Amanda Smith’s face is known across the island from her work in modeling and in the pagenting world, most recently as Mrs. Kauai International 2016.
She’s also invested her energy into education and worked for Hale Opio, teaching health classes. And behind the scenes, the Koloa mother of two has been cooking up something else.
Menehune Chef is a nonprofit organization with a mission to bring kids back to the table, and teach the fundamentals of food from the dirt to the dinner plate.
Through Menehune Chef, Smith teaches an afterschool program at Kalaheo School, where second- through fifth-graders learn gardening and cooking skills through hands-on projects.
If all goes according to plan, Kalaheo School will be the epicenter for an expanding afterschool program that will teach kids at all the schools on Kauai homegrown meal prep methods.
How did you come up with the idea of Menehune Chef?
I’ve always been really connected with making my own recipes. I was writing stuff down every time I came up with it and got really creative and I wanted my kids to get involved.
I watch a lot of YouTube videos with my kids and we’re in love with people who come up with creative ideas for cooking. I was in my own kitchen and my kids were like “How come we can’t just do our own YouTube channel?”
When I do things, I do them 100 percent, and so I told my kids “We’re doing it and we’re going to do a YouTube video bringing awareness about cooking.”
Long story short, we ended up doing a couple of videos. They weren’t the best but we tried it. After that I ended up telling my kids we should do something where we help other people with food and sustainability.
We started bouncing ideas off each other and eventually it came up while I was talking to my 9-year-old — what about talking about growing our food? So we started putting that into our meals and after getting creative, I decided to go full force on the community. I think it’s important and I think it’s really needed.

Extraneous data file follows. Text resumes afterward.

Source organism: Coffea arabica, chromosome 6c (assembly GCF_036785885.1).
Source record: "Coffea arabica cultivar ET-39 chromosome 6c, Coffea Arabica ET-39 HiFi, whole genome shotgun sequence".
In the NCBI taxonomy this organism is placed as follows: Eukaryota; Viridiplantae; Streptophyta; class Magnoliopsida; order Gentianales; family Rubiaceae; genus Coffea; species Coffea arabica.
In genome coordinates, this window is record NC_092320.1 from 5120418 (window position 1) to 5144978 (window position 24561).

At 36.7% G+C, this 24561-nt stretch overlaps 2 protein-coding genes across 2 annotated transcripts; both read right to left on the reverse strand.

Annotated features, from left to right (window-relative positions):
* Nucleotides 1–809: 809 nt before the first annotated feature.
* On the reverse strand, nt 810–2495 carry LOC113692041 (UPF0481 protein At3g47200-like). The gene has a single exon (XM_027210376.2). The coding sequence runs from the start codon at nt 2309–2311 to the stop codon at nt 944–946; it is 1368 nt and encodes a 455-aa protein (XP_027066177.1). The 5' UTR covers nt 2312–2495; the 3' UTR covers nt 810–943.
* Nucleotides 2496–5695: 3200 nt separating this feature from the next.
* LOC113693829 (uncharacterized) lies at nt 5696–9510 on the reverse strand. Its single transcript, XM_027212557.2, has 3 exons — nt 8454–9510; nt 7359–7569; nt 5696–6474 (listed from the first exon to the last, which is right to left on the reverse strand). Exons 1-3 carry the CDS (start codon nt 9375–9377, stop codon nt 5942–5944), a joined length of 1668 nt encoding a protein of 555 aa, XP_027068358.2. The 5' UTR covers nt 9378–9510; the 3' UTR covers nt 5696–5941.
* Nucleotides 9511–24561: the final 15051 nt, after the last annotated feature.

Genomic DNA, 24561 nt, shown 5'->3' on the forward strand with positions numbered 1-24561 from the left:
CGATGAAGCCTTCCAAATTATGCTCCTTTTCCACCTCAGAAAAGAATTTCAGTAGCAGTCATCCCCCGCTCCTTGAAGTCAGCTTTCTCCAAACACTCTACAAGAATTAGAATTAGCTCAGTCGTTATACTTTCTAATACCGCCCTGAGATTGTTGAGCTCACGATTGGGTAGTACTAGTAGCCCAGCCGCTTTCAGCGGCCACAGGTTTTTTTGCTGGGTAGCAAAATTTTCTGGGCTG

How does Menehune Chef teach these kinds of skills to kids?
It’s a two-times-a-week class and we broke it up at Kalaheo School. The second- and third-graders, they’re there for three weeks and then we have a session with the fourth- and fifth-graders. Then we cycle back and do the second- and third-graders again, so everyone gets a chance to take it.
So every week there are two classes and one is cooking and one is on growing, so we can implement the balance between the two.
The very first class started in October and it was a cooking class where we made shrimp pho. My biggest goal and test was to make the pho; we weren’t cutting anything. They just had to know where the ingredients came from and what they were.
Before we started we had a basketball game so we could test their knowledge of where food comes from and nutrition.
Then we got to the cooking piece and we break them into teams. Sometimes it’s two or three per team. In this case we had two teams of six with a couple of parents helping out.
We figured out what to put in the bowl and identify ingredients on the table. It’s more of a self-empowered type of learning and if they have questions, we’re always there, there’s no frustration about it. The kids in second and third grade, oftentimes they can’t read and we’re able to instruct them by voice and tell them “This is what it looks like and what you can do.”
How do you think this kind of program can help kids in the long run?
What makes the program unique is that we’re learning to grow and cook our food, and Menehune Chef uses at least 50 percent local ingredients. We try to use as much as we can by going into the community and getting Kauai-made products.